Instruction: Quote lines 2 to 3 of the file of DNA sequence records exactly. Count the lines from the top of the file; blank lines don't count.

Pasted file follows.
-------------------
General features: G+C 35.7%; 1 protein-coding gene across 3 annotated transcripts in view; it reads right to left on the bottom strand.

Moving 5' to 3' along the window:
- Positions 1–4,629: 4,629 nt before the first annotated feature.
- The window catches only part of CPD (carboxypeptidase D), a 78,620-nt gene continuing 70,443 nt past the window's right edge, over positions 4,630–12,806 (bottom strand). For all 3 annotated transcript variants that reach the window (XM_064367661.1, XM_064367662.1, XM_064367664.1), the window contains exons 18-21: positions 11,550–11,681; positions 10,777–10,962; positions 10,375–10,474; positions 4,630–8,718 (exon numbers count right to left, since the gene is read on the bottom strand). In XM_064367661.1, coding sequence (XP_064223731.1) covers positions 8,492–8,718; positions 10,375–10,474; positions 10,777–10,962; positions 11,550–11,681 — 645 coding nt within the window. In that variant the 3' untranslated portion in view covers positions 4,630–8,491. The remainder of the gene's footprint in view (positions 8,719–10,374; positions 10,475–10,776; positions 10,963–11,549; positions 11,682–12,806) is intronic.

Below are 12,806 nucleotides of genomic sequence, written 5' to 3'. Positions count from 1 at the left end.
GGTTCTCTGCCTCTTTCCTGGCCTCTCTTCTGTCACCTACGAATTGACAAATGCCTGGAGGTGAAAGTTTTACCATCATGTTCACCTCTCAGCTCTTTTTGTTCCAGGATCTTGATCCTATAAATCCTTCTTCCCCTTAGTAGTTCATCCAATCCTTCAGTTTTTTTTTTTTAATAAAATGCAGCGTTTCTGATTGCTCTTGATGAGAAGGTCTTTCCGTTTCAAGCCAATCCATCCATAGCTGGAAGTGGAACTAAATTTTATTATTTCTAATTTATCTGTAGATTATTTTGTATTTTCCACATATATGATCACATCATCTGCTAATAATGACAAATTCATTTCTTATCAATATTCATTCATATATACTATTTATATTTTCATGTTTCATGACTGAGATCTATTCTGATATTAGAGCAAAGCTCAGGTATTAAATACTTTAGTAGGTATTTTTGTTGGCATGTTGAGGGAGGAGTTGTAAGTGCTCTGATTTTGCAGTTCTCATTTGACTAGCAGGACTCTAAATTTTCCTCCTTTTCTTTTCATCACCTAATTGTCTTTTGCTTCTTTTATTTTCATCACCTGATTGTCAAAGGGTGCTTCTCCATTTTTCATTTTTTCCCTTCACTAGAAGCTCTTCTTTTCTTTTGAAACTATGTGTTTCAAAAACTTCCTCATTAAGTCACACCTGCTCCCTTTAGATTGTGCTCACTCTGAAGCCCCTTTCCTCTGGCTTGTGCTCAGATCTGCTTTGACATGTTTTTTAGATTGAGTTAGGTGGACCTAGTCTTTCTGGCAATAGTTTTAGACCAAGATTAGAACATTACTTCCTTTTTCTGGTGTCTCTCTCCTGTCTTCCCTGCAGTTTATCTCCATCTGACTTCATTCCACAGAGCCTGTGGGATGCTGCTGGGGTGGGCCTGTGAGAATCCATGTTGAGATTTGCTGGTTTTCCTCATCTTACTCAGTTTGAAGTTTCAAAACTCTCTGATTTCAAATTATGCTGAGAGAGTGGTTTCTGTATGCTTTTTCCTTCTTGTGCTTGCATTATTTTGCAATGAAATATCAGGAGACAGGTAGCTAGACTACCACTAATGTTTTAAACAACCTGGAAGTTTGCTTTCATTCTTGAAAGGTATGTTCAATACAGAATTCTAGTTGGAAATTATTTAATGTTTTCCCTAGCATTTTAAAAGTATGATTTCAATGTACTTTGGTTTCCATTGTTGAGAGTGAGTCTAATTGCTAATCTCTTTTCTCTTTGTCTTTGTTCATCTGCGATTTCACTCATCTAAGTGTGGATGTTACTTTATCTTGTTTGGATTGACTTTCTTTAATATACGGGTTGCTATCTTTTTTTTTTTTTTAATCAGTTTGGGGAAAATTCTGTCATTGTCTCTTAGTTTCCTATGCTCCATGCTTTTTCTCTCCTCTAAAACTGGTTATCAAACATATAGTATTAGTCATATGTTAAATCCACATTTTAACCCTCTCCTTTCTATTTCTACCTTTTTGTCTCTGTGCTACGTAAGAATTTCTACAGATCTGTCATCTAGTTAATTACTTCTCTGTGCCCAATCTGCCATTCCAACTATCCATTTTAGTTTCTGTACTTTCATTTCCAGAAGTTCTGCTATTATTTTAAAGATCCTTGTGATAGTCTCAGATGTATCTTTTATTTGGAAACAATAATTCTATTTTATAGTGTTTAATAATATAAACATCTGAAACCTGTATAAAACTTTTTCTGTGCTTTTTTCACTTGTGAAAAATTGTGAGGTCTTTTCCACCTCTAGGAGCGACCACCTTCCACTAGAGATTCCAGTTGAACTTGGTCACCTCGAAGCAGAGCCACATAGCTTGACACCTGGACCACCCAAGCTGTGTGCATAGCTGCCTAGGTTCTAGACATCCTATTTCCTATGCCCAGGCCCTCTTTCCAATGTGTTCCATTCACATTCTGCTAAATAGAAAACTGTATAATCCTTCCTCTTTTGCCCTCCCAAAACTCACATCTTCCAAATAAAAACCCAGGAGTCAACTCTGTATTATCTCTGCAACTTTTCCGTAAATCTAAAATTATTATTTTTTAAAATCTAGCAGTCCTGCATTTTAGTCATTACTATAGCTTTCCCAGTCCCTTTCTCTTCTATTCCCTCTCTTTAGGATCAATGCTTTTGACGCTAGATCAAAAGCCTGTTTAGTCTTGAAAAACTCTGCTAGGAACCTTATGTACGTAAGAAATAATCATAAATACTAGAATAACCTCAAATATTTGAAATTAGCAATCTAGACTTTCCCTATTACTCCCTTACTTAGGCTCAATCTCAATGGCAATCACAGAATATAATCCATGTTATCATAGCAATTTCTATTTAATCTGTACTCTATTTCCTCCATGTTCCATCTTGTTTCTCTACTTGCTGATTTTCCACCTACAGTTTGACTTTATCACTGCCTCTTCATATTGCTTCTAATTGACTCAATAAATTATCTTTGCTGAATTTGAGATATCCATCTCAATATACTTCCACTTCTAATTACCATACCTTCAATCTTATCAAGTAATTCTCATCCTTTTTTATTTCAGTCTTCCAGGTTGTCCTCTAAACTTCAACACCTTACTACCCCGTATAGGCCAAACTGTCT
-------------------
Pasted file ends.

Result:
Moving 5' to 3' along the window:
- Positions 1–4,629: 4,629 nt before the first annotated feature.